The gallery commissioned a piece from Kapilow and made it a very public consultation with the people of Kansas City. It was a massive success and eventually was performed on public radio on July 4, he said. Even the U.S. national badminton association was involved.
Fast-forward to Ottawa in 2017.
Chamberfest artistic director Roman Borys was blueskying with Kapilow on a project for the 25th anniversary of the festival and they hit upon the iconic Maman.
Last summer, the Chamberfest held a town hall and introduced the project to about 200 people in the auditorium and asked them what the music would be like? That erupted into a long conversation and that’s how it started.
The conversation changed what Kapilow was thinking about the piece, he said.
“Everyone said, of course it’s got to be an octet because of the eight legs of the spider. And that is what it will be.”
It will be for piano quintet: two violins, viola, cello, piano, clarinet, flute and percussion. The Gryphon Trio will be included. It will premiere at the 2019 festival.
He has sketched out “a bunch of it” based on some of the suggestions.
For example, people said that if it is about Maman, it’s not just about the sculpture but it’s also about the iconic location, which is on Sussex Drive as it merges with St. Patrick and Mackenzie Streets right across from Notre Dame Cathedral and with Parliament Hill in the near background.
That prompted a meeting with the Dominion Carillonneur, Andrea McGrady, who has become an enthusiastic participant in the project, Kapilow said.
The piece, as currently envisioned, will open with the Peace Tower bells and they are a recurring motif in various forms. Whether she’ll actually play during a performance depends on construction at the Centre Block. It might come down to a recording, he said. There are bells at Notre Dame and they’ll be part of the music too. Kapilow has also written into the work variations of songs from childhood such as Itsy Bitsy Spider and The Spinning Song.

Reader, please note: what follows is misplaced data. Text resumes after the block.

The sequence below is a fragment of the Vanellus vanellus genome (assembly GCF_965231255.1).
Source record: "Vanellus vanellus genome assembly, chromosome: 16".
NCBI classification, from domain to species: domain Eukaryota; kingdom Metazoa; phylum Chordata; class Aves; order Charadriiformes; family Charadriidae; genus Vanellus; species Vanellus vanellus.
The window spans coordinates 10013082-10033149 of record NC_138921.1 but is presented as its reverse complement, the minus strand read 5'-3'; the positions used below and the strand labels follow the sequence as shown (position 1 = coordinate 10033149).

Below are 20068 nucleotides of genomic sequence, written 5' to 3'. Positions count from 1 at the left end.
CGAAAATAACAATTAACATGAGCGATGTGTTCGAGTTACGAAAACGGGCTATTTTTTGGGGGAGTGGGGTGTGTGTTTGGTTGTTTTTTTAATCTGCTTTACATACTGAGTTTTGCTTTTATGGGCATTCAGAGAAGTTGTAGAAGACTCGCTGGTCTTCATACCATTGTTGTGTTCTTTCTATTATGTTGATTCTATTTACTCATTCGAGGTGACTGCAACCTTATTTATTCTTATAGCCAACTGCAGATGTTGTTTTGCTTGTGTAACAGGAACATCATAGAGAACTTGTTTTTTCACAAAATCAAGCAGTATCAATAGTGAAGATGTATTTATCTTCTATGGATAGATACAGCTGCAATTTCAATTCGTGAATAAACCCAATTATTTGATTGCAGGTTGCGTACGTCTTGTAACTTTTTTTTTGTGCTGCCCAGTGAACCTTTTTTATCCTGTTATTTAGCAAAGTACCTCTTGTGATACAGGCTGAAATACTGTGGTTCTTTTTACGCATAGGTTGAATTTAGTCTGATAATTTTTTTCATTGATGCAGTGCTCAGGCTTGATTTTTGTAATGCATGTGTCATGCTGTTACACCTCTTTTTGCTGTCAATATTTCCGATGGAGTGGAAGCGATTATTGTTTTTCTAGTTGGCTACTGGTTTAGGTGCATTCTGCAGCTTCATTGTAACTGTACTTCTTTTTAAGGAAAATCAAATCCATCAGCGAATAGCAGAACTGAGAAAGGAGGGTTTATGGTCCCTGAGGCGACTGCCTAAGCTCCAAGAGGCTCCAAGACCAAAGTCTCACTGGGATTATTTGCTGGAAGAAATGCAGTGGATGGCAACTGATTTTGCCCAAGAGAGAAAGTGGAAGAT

They will also use a soundscape from the location that will be part of the performance. Some ambient sounds have been recorded by the Bedford Trio’s cellist Andrew Ascenzo including traffic noise, children playing and a tour guide. Ascenzo has also recorded a rough cut of the music to date. The Bedford’s are part of the project as well, Kapilow said. The trio is the recipient of a Career Development Residency with Chamberfest.
These sounds will be presented at a series of town halls over the next 10 days with different groups to talk about the project and the various components that are now emerging. The team will be in sessions with the Boys and Girls Club, teen art camps at the National Gallery, at the Centretown Film festival. These will continue over the course of the next year. He also said a Mother’s Day project involving children is being envisioned. Given the inspiration for Maman, that makes a lot of sense.
It would be tricky to perform the piece outdoors at the statue given the noise of the street, but Kapilow said the organizers are talking about it. “I would love to do that,” he said.
He has also set the quotation that opens this article to music for three female voices. Whether that makes the final version is a matter of some debate, he said.
In the end, development of the piece will answer the questions: “How do you take all the emotions that you have in your life about your parents, whatever that may be, and turn that into art in a meaningful way.”
In addition to Chamberfest’s 25th anniversary, 2019 is the 20th anniversary of the first Maman which is in the Tate Gallery in London and the 15th anniversary of the National Gallery’s purchase of its version.
He’s thinking that he will call the piece Après Maman because in the end it’s not really about the sculpture, it’s about reacting and engaging with the ideas behind Bourgeois’ piece.